Brand marketing teams face challenging times. The glory days of the early 1980s – when marketing departments were big agency teams, large, media-clear and focused – are long behind us. New pressures seem to be added daily. The impact of the global economy, the pace of change and the diffusion of technical advances all conspire to make it difficult to sustain real, functional differentiation. Consumers continue to want convenience, but now they also have growing concerns over environmental impact and corporate responsibility. Private label grows in reach and effectiveness, and the rise of global retailers consolidates power in ever-tighter margin environments. Media have proliferated, and reaching an increasingly savvy consumer continues to become harder.
Consumer behaviour becomes more discerning and varied – on the one hand, people want to trade up to luxury products and so are looking for categories with some form of accessible luxury. On the other, those same people are trading down in areas where they see service as less important. The same consumer may take a low-cost airline and hire a budget car, but also visit a two-star Michelin restaurant and buy a £140 bottle of Johnnie Walker Blue Label on the return journey.
So, what are brand-owners looking for, and what role can design play in producing growth? The answer is simple: transformational ideas. The pressures of tight markets, consolidated retailers, fragmented media and (entirely appropriate) budget control can lead to iteration and competitive products creeping together. Partnerships with designers can produce transformational ideas, but only in the right environment.
Four key things are needed to bring about this kind of change:
1. Strategic partnerships. The perfect consultancy with all the answers to business problems does not exist – and neither does the perfect client. Transformational change happens when the client and the consultancy partner in a way that is open, honest and long term. Clients need to push for the best talent from the consultancy, invest in the relationship, provide insight into the business and create the conditions to succeed. Consultancies need to approach projects with more humility, invest time in understanding the business and the problems, and drive for strategic interactions. At Diageo, we strive for long-term partnerships and are finding that our consultancy partners contribute far more to our business than pure design input.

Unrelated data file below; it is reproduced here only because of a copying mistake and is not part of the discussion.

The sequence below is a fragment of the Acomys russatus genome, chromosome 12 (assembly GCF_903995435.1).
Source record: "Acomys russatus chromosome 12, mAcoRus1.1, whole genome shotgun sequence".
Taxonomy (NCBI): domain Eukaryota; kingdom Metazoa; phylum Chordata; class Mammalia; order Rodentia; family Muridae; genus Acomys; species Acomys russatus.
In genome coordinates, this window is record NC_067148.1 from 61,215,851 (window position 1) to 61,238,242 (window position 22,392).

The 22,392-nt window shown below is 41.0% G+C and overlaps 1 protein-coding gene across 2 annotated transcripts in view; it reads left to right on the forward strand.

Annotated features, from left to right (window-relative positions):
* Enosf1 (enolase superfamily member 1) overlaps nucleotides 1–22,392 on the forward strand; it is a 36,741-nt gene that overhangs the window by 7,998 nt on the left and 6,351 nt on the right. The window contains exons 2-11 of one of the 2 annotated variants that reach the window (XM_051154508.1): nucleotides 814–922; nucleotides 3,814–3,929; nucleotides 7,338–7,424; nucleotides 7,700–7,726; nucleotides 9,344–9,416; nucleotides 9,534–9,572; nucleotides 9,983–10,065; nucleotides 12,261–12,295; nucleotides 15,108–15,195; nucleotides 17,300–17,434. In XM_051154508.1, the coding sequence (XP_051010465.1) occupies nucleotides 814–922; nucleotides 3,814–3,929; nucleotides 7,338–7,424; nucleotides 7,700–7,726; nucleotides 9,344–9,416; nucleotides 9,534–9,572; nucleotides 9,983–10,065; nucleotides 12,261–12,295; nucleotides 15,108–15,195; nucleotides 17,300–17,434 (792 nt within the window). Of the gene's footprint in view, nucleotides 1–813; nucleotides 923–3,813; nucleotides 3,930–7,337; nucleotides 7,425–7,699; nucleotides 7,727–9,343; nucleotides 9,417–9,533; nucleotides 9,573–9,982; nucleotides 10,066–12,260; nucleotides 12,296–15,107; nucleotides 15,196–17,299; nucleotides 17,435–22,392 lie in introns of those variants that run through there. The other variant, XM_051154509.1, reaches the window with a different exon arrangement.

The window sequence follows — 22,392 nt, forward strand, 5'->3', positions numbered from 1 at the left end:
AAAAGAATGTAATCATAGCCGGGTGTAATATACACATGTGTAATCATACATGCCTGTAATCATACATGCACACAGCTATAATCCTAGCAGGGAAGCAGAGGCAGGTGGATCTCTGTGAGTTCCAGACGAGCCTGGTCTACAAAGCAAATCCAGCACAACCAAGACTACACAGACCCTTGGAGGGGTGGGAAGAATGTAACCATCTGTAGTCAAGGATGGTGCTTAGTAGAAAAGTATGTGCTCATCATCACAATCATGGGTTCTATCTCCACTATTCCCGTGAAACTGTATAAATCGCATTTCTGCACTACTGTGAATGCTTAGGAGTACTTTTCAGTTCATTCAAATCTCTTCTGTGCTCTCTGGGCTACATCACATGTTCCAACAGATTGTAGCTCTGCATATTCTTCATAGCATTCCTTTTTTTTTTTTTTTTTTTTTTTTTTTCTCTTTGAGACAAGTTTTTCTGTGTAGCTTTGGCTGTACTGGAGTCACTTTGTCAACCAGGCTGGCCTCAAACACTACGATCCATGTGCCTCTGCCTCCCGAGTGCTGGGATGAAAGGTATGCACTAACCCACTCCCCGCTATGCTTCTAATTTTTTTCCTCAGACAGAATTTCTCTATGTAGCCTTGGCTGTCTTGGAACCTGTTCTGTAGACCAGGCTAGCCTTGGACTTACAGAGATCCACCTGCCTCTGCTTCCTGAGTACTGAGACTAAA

2. Senior engagement. The standard pattern for design appears to be that the assistant brand manager works with the junior account handler until they feel the work is worth showing to senior management. Approached this way, average results often emerge. Instead, top-to-top engagement at the earliest stage is needed to produce transformational ideas. The importance of the marketing director showing initial ideas to the board is vital. Design needs the best and most experienced minds of both businesses to be applied at key problem-solving stages – the finest results never come from a ‘yes/no’ approval meeting.
3. More time on the brief. The client rarely provides a good brief, yet it is the most important stage of any project. If the brief gives absolute clarity on well-defined, single-minded goals, this speeds things up later on and gives designers the space to create. In our business, we have some simple rules on briefing – each fits a two-page template based on the internal briefs our consultancies use, each has to be agreed by whoever approves the project, and each is presented to the consultancy in context. It’s amazing what we learn from briefing a project in a bar or supermarket.
4. Everyone in the room and the designer presents. The power of the best minds in the business combined with the creativity and passion of the designer is awesome. The dilution that happens when concepts are presented second- or third-hand to individuals in rotation excludes transformational ideas and demotivates designers.
Transformational ideas do not always need to be large-scale or game-changing. Beauty in the detail is appreciated by customers, and is part of the charm and appeal of favourite brands. The caps on our Tanqueray brands are distinctive, well-crafted and feel great in the hand. This enhances the ritual of pouring and helps, in a small way, to deliver an experience that reflects the quality of the product inside the bottle.
Category-defining innovation at the level of Innocent or iPod is inspiring, but it does not happen every day. Rather, transformational thinking in design needs to happen at every level, every day, and can transform brands. Powerful partnerships between clients and consultancies can create these transformations.
Jeremy Lindley is global design director at Diageo. He previously spent 11 years at Tesco running the packaging design and store design teams